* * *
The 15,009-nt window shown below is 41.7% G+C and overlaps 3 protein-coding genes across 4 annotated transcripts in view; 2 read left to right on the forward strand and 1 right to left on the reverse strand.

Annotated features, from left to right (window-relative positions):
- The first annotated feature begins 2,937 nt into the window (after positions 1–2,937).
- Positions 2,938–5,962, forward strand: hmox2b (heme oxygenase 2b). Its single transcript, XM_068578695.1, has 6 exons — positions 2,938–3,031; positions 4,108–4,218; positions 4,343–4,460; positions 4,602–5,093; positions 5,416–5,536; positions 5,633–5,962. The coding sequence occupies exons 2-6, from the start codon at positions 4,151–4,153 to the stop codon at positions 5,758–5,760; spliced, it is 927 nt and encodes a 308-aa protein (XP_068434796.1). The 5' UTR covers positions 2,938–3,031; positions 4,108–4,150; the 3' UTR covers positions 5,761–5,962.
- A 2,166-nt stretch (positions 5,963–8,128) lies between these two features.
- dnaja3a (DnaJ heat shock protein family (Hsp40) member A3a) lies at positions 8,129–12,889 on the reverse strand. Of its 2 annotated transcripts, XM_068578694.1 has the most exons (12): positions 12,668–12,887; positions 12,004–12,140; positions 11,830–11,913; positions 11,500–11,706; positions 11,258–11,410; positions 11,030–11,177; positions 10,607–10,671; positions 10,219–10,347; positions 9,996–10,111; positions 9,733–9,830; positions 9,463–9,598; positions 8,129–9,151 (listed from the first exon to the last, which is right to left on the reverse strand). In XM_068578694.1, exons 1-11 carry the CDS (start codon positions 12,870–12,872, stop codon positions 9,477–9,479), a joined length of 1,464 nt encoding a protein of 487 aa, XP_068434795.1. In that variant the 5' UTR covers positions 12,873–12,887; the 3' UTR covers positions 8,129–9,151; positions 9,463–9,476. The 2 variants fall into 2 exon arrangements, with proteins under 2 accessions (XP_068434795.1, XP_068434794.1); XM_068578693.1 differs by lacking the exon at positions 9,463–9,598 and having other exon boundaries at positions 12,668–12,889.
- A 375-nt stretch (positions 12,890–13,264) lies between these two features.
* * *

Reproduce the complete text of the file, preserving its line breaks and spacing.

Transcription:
The 15,009-nt window shown below is 41.7% G+C and overlaps 3 protein-coding genes across 4 annotated transcripts in view; 2 read left to right on the forward strand and 1 right to left on the reverse strand.

Annotated features, from left to right (window-relative positions):
- The first annotated feature begins 2,937 nt into the window (after positions 1–2,937).
- Positions 2,938–5,962, forward strand: hmox2b (heme oxygenase 2b). Its single transcript, XM_068578695.1, has 6 exons — positions 2,938–3,031; positions 4,108–4,218; positions 4,343–4,460; positions 4,602–5,093; positions 5,416–5,536; positions 5,633–5,962. The coding sequence occupies exons 2-6, from the start codon at positions 4,151–4,153 to the stop codon at positions 5,758–5,760; spliced, it is 927 nt and encodes a 308-aa protein (XP_068434796.1). The 5' UTR covers positions 2,938–3,031; positions 4,108–4,150; the 3' UTR covers positions 5,761–5,962.
- A 2,166-nt stretch (positions 5,963–8,128) lies between these two features.
- dnaja3a (DnaJ heat shock protein family (Hsp40) member A3a) lies at positions 8,129–12,889 on the reverse strand. Of its 2 annotated transcripts, XM_068578694.1 has the most exons (12): positions 12,668–12,887; positions 12,004–12,140; positions 11,830–11,913; positions 11,500–11,706; positions 11,258–11,410; positions 11,030–11,177; positions 10,607–10,671; positions 10,219–10,347; positions 9,996–10,111; positions 9,733–9,830; positions 9,463–9,598; positions 8,129–9,151 (listed from the first exon to the last, which is right to left on the reverse strand). In XM_068578694.1, exons 1-11 carry the CDS (start codon positions 12,870–12,872, stop codon positions 9,477–9,479), a joined length of 1,464 nt encoding a protein of 487 aa, XP_068434795.1. In that variant the 5' UTR covers positions 12,873–12,887; the 3' UTR covers positions 8,129–9,151; positions 9,463–9,476. The 2 variants fall into 2 exon arrangements, with proteins under 2 accessions (XP_068434795.1, XP_068434794.1); XM_068578693.1 differs by lacking the exon at positions 9,463–9,598 and having other exon boundaries at positions 12,668–12,889.
- A 375-nt stretch (positions 12,890–13,264) lies between these two features.